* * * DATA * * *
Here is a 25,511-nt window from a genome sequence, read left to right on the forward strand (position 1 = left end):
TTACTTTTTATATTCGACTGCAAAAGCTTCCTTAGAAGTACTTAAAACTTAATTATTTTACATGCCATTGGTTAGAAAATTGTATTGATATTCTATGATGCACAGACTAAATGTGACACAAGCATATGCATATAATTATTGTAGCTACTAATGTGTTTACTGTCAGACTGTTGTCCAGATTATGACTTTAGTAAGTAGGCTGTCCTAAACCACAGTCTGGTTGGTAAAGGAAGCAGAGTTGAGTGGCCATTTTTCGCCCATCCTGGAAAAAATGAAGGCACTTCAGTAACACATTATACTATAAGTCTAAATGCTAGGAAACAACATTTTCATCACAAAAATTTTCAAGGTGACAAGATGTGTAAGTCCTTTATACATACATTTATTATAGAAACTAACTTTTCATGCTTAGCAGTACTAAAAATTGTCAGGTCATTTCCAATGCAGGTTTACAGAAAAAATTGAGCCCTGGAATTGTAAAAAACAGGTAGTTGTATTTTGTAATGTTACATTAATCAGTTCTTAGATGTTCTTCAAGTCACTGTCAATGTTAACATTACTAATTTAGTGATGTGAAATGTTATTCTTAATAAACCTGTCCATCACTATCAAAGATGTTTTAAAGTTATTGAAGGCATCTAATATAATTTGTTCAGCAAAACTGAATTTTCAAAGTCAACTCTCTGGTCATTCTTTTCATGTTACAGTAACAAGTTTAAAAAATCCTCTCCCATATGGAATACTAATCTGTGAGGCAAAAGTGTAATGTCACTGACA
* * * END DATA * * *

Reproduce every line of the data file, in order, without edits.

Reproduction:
Here is a 25,511-nt window from a genome sequence, read left to right on the forward strand (position 1 = left end):
TTACTTTTTATATTCGACTGCAAAAGCTTCCTTAGAAGTACTTAAAACTTAATTATTTTACATGCCATTGGTTAGAAAATTGTATTGATATTCTATGATGCACAGACTAAATGTGACACAAGCATATGCATATAATTATTGTAGCTACTAATGTGTTTACTGTCAGACTGTTGTCCAGATTATGACTTTAGTAAGTAGGCTGTCCTAAACCACAGTCTGGTTGGTAAAGGAAGCAGAGTTGAGTGGCCATTTTTCGCCCATCCTGGAAAAAATGAAGGCACTTCAGTAACACATTATACTATAAGTCTAAATGCTAGGAAACAACATTTTCATCACAAAAATTTTCAAGGTGACAAGATGTGTAAGTCCTTTATACATACATTTATTATAGAAACTAACTTTTCATGCTTAGCAGTACTAAAAATTGTCAGGTCATTTCCAATGCAGGTTTACAGAAAAAATTGAGCCCTGGAATTGTAAAAAACAGGTAGTTGTATTTTGTAATGTTACATTAATCAGTTCTTAGATGTTCTTCAAGTCACTGTCAATGTTAACATTACTAATTTAGTGATGTGAAATGTTATTCTTAATAAACCTGTCCATCACTATCAAAGATGTTTTAAAGTTATTGAAGGCATCTAATATAATTTGTTCAGCAAAACTGAATTTTCAAAGTCAACTCTCTGGTCATTCTTTTCATGTTACAGTAACAAGTTTAAAAAATCCTCTCCCATATGGAATACTAATCTGTGAGGCAAAAGTGTAATGTCACTGACA